Who else did you get in?

We did David Lee Roth and another couple whose names I don’t remember. We also did an opera singer. We did a woman who was a singer. We did some babies. We used all kinds of different sounds as places to start from to build these bizarre sounds. Oddly enough, the one thing you don’t want it to sound like is a wolf, you want it to be a human interpretation of what that wolf howl would be, and it’s still evolving. What you want it to be is that sound that tingles your spine when you hear it, when he’s howling from the rooftop in London, you want it to be these really eerie, bloodcurdling sound.

The Wolfman: Benicio Del Toro Q&A

You’re a huge fan of The Wolf Man and horror movies in general, aren’t you?

I’m a fan of those old horror movies, especially the Universal horror movies from the 30s, so that’s where it all started in a way. When I was a kid those movies ran on TV and my cousins liked them and as a kid I grew up looking at those movies.

Do you have a favourite wolfman/werewolf?

Like them all, even Michael Landon, I Was A Teenage Werewolf. That was a cool werewolf, too. Oliver Reed, Curse of The Werewolf is fantastic. I’m a fan of all of them. I think they all have their cool stuff, the actors are great, I couldn’t pick one necessarily. Of course you’d go with the Lon Chaney Jr one because it’s the first one, like really the first one, and the makeup was amazing. So I go with that one because it’s the original one but that doesn’t take away from Curse Of The Werewolf which is a Hammer Film. I’m a fan of those Hammer Films, Christopher Lee, I like all those horror movies, I don’t know why, I was introduced to them when I was a kid and they always have an element of being completely misunderstood, all those monsters.

Did any of those monsters inspire you? Did you take anything from them and put it into your performance?

I think yeah… not so much premeditated. It wasn’t like I’m going to do the Boris Karloff thing now. But unconsciously I think I borrow from all of them, from Bela Lugosi to Lon Chaney father, to Oliver Reed, Lon Chaney Jr, even from the Creature From The Black Lagoon I’m sure I borrowed something.

Tell me how your involvement with The Wolfman started.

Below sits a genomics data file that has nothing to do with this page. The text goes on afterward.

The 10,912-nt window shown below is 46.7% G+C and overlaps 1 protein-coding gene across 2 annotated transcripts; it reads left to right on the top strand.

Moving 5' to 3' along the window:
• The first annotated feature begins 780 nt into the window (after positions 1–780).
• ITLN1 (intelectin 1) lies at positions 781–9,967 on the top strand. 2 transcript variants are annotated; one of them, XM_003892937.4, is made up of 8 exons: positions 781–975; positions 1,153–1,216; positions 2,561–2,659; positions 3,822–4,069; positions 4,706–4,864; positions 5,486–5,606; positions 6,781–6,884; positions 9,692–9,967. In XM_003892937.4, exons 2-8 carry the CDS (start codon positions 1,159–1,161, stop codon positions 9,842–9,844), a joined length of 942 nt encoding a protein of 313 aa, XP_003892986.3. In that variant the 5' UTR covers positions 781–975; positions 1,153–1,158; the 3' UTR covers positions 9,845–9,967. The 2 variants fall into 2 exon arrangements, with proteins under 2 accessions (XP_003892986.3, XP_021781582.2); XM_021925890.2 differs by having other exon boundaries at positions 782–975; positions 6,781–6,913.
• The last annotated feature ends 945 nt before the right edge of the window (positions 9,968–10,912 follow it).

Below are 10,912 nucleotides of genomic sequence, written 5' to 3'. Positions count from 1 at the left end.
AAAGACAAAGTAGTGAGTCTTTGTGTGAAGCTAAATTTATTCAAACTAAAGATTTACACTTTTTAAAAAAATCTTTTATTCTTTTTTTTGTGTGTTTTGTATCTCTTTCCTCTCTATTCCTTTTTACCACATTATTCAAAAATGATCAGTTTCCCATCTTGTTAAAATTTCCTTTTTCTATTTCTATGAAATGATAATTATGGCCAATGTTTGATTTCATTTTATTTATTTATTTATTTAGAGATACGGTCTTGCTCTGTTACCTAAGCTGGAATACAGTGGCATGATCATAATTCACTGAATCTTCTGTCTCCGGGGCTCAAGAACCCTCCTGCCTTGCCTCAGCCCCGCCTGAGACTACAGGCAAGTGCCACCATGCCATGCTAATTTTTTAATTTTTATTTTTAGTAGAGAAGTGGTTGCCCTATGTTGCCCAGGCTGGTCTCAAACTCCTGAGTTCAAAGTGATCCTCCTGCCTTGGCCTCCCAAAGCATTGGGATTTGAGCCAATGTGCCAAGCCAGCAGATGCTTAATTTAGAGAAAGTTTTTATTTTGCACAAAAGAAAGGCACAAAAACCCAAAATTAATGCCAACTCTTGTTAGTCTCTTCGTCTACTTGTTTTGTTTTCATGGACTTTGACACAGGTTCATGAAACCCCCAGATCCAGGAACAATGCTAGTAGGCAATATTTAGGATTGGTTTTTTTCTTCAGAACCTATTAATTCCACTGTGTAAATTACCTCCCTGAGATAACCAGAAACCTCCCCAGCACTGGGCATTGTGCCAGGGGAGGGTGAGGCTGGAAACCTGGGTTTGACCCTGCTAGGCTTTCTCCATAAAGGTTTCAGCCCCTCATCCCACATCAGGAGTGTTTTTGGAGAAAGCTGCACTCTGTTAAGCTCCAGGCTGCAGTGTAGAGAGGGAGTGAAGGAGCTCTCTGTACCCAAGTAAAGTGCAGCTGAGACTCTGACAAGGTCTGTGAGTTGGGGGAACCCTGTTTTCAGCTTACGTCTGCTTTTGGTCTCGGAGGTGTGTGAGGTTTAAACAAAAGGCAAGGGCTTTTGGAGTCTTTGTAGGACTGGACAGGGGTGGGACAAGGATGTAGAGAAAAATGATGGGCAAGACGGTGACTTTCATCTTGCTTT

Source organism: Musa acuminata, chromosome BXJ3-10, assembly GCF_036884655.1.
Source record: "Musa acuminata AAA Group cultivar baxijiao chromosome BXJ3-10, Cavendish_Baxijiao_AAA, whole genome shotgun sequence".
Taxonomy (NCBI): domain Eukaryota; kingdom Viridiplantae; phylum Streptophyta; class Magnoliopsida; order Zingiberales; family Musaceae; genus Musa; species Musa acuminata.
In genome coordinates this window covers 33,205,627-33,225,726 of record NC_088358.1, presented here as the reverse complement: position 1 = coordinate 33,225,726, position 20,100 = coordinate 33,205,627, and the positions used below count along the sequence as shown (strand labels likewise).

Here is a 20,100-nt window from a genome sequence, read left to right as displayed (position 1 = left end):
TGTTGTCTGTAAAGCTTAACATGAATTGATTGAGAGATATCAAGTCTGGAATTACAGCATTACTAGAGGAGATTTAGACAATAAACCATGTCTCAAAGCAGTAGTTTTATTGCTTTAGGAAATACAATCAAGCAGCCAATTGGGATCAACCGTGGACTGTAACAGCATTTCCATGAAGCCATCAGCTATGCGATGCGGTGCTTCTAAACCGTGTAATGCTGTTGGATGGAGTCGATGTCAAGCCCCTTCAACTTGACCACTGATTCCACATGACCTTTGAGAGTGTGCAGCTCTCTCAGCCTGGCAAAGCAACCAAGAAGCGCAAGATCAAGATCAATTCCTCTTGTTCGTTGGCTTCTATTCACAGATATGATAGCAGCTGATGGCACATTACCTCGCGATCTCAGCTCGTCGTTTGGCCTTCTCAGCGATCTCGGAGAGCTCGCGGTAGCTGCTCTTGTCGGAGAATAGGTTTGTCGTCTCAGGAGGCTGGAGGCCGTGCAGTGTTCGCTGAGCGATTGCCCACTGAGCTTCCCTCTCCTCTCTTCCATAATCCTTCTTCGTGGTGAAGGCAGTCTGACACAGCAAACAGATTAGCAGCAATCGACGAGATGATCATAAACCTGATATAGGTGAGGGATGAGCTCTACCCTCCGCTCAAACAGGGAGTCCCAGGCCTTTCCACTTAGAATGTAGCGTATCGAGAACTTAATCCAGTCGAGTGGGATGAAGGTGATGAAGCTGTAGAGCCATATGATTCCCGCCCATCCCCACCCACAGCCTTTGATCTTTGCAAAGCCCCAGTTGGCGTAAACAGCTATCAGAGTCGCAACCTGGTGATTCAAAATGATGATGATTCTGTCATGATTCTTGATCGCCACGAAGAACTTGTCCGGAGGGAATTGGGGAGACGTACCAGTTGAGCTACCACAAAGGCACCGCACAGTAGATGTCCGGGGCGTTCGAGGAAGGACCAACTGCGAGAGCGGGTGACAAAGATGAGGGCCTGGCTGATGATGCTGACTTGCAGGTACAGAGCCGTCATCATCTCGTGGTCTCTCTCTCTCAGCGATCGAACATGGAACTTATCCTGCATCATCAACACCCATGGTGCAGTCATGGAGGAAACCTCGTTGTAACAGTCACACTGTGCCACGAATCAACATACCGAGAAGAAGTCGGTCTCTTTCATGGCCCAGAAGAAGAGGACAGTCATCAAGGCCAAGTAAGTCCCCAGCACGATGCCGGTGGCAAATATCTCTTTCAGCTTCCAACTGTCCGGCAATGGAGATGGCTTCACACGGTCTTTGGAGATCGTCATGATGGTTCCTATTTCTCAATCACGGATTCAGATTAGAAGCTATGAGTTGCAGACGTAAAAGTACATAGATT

I have this poster in my house, it’s an old poster of the Lon Chaney Wolf Man, in a room in the house, and [my manager Rick Yorn] came in and saw it and we were going, Let’s propose this to Universal. And we took it to Universal, I had a beard, my hair was long, I don’t think they immediately tyecast it. It worked for me, I guess.

Had they been trying to remake this already?

I don’t think so, because there was no script, we started from scratch basically. It’s a remake of the original using that one as a frame but I don’t think they were working on a remake of The Wolf Man per se. I know that they’ve been trying to do the Creature and there’s been talks about Frankenstein. I’d love to see what they come up with.

Was it always your intention to remake it as a period film?

The original was set in some weird time, you don’t know if it’s Victorian England or turn of the century or is it in the 30s, you don’t know really, because at the beginning there is a car, after that you never see the car again, so I thought it would be complicated to do a werewolf and cars around, or telephones, if you wanted to update it. It’s been done anyways with Wolf in a way, the Jack Nicholson film, Mike Nichols, which is great for what it is. But I thought we wanted to stick to the fantasy more, the fantasy original feeling of those horror movies from the 30s, like turn of the century, before the era of the machine. I thought it would make it more… easier to make believe in some ways. But I think it was [screenwriter] Andrew Kevin Walker who took it down to Victorian England.